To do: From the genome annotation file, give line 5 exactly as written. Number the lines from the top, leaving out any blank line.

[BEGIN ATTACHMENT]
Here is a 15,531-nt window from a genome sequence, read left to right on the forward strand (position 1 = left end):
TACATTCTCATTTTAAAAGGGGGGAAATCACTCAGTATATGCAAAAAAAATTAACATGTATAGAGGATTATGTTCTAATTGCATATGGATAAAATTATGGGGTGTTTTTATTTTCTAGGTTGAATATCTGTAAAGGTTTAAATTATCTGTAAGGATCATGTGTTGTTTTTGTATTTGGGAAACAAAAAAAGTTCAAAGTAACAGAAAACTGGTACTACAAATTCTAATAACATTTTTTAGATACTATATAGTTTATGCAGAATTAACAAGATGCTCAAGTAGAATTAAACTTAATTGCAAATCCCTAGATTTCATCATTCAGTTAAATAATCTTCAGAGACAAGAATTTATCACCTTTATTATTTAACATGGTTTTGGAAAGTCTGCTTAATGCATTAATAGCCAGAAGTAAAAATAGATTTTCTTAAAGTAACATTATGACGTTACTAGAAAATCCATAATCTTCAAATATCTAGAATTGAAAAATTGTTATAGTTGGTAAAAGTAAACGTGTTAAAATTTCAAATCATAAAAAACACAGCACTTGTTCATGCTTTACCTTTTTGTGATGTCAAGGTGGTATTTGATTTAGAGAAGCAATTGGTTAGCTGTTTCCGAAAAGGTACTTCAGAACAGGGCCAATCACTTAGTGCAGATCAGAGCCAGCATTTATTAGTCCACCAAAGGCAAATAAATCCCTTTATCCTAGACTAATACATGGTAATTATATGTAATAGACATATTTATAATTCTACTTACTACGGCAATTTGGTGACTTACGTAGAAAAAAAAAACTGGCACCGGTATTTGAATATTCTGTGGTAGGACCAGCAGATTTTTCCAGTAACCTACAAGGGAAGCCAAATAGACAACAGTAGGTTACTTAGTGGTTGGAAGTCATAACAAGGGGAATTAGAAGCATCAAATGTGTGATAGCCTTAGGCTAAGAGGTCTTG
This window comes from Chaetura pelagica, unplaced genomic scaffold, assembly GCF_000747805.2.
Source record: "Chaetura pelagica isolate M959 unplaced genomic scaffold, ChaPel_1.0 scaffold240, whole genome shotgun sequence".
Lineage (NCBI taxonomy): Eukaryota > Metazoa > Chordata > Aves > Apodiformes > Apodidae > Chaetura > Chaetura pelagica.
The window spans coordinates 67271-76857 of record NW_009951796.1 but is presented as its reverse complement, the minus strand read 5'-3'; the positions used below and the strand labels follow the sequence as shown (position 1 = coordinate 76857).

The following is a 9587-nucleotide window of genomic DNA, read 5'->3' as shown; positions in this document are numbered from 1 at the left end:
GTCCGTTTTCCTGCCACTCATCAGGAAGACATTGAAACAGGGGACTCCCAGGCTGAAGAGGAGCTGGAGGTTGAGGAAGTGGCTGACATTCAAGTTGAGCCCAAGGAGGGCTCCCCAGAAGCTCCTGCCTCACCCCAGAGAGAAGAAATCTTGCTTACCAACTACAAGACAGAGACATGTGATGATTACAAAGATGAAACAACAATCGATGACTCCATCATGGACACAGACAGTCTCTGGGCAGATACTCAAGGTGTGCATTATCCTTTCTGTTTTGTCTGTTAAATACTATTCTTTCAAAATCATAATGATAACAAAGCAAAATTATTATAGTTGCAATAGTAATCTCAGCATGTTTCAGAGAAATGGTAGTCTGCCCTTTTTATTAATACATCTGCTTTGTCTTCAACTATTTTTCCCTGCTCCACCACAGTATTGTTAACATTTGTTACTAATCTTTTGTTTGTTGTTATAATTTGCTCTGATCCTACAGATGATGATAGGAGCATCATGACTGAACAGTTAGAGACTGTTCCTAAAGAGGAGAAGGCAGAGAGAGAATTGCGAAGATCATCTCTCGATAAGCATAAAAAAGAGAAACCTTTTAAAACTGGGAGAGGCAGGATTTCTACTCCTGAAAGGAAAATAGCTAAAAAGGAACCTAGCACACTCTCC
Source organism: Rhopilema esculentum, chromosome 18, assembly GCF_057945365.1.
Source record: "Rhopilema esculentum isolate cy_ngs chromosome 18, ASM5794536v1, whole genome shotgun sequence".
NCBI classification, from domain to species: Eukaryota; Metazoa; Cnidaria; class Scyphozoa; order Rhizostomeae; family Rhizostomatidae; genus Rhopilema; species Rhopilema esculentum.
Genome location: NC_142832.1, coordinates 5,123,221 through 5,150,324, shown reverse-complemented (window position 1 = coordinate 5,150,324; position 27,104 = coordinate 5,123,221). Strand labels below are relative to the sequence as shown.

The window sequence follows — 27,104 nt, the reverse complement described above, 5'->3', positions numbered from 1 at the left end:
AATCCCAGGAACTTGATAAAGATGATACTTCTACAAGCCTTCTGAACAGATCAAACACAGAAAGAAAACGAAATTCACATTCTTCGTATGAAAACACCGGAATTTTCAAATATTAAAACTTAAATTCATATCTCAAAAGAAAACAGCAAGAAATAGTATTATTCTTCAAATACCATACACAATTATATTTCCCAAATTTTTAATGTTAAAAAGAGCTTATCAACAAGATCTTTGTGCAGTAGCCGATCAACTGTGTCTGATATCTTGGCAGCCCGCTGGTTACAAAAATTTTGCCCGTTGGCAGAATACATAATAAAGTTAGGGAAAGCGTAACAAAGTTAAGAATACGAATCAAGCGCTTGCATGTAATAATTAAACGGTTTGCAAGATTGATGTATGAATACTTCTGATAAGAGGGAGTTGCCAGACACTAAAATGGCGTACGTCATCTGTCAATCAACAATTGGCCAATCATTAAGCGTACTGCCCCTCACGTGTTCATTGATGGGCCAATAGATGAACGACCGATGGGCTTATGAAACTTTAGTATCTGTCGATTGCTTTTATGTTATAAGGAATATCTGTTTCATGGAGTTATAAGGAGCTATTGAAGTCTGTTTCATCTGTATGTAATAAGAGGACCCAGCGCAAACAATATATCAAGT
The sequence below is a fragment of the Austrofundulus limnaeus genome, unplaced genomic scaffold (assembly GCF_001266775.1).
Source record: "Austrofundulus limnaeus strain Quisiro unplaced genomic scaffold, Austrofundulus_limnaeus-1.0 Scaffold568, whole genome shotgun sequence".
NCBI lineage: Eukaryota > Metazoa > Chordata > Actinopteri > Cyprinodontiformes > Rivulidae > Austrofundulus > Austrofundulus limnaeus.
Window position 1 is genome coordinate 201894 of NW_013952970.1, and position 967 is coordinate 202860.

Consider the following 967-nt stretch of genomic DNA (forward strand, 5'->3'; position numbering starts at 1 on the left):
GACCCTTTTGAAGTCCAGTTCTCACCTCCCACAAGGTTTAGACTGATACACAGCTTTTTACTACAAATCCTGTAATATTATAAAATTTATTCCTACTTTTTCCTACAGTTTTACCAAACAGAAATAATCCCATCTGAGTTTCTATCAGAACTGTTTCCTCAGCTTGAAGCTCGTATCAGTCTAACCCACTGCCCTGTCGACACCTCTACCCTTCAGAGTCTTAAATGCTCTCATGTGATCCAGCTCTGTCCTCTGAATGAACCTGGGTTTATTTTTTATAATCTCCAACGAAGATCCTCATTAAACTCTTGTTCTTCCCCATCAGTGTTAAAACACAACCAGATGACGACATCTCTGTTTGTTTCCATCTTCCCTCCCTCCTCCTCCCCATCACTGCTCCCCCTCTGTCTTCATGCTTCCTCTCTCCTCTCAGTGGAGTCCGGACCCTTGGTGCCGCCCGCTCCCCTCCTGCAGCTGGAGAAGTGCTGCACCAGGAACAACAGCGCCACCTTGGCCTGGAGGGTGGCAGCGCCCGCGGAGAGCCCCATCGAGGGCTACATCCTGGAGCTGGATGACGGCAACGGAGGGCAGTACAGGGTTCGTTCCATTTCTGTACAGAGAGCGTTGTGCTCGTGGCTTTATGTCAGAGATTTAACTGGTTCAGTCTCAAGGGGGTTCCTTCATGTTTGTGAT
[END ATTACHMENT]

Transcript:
Lineage (NCBI taxonomy): Eukaryota > Metazoa > Chordata > Aves > Apodiformes > Apodidae > Chaetura > Chaetura pelagica.